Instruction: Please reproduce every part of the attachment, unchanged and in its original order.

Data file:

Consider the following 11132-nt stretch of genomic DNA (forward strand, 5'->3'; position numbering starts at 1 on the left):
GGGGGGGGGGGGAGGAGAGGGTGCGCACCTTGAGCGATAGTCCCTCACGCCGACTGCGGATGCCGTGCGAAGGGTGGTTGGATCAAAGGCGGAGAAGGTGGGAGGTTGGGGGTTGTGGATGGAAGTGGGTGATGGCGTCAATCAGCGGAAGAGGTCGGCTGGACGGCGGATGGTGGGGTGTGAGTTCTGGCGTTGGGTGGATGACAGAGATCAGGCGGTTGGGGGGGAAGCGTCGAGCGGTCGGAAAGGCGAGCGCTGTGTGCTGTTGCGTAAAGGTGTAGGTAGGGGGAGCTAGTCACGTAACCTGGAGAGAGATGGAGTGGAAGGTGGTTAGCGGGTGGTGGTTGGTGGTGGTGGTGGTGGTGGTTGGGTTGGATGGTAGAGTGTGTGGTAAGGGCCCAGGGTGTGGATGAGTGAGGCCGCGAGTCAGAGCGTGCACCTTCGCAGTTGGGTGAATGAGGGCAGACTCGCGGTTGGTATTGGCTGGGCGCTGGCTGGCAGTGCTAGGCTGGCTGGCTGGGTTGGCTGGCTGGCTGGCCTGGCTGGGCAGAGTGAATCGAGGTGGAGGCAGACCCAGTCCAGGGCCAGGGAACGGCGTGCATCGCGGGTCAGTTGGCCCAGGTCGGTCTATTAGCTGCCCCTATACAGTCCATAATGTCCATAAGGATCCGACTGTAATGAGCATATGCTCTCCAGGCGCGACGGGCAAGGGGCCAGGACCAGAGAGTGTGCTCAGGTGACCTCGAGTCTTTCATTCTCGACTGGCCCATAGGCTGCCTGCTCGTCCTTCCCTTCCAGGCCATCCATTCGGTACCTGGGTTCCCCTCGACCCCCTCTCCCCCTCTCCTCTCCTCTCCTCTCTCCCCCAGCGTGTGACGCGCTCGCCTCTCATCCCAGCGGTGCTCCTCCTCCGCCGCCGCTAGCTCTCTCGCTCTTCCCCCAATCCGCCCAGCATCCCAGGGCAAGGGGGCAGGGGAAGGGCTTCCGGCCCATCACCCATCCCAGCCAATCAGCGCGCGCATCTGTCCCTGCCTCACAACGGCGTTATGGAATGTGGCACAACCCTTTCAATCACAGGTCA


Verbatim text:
Consider the following 11132-nt stretch of genomic DNA (forward strand, 5'->3'; position numbering starts at 1 on the left):
GGGGGGGGGGGGAGGAGAGGGTGCGCACCTTGAGCGATAGTCCCTCACGCCGACTGCGGATGCCGTGCGAAGGGTGGTTGGATCAAAGGCGGAGAAGGTGGGAGGTTGGGGGTTGTGGATGGAAGTGGGTGATGGCGTCAATCAGCGGAAGAGGTCGGCTGGACGGCGGATGGTGGGGTGTGAGTTCTGGCGTTGGGTGGATGACAGAGATCAGGCGGTTGGGGGGGAAGCGTCGAGCGGTCGGAAAGGCGAGCGCTGTGTGCTGTTGCGTAAAGGTGTAGGTAGGGGGAGCTAGTCACGTAACCTGGAGAGAGATGGAGTGGAAGGTGGTTAGCGGGTGGTGGTTGGTGGTGGTGGTGGTGGTGGTTGGGTTGGATGGTAGAGTGTGTGGTAAGGGCCCAGGGTGTGGATGAGTGAGGCCGCGAGTCAGAGCGTGCACCTTCGCAGTTGGGTGAATGAGGGCAGACTCGCGGTTGGTATTGGCTGGGCGCTGGCTGGCAGTGCTAGGCTGGCTGGCTGGGTTGGCTGGCTGGCTGGCCTGGCTGGGCAGAGTGAATCGAGGTGGAGGCAGACCCAGTCCAGGGCCAGGGAACGGCGTGCATCGCGGGTCAGTTGGCCCAGGTCGGTCTATTAGCTGCCCCTATACAGTCCATAATGTCCATAAGGATCCGACTGTAATGAGCATATGCTCTCCAGGCGCGACGGGCAAGGGGCCAGGACCAGAGAGTGTGCTCAGGTGACCTCGAGTCTTTCATTCTCGACTGGCCCATAGGCTGCCTGCTCGTCCTTCCCTTCCAGGCCATCCATTCGGTACCTGGGTTCCCCTCGACCCCCTCTCCCCCTCTCCTCTCCTCTCCTCTCTCCCCCAGCGTGTGACGCGCTCGCCTCTCATCCCAGCGGTGCTCCTCCTCCGCCGCCGCTAGCTCTCTCGCTCTTCCCCCAATCCGCCCAGCATCCCAGGGCAAGGGGGCAGGGGAAGGGCTTCCGGCCCATCACCCATCCCAGCCAATCAGCGCGCGCATCTGTCCCTGCCTCACAACGGCGTTATGGAATGTGGCACAACCCTTTCAATCACAGGTCA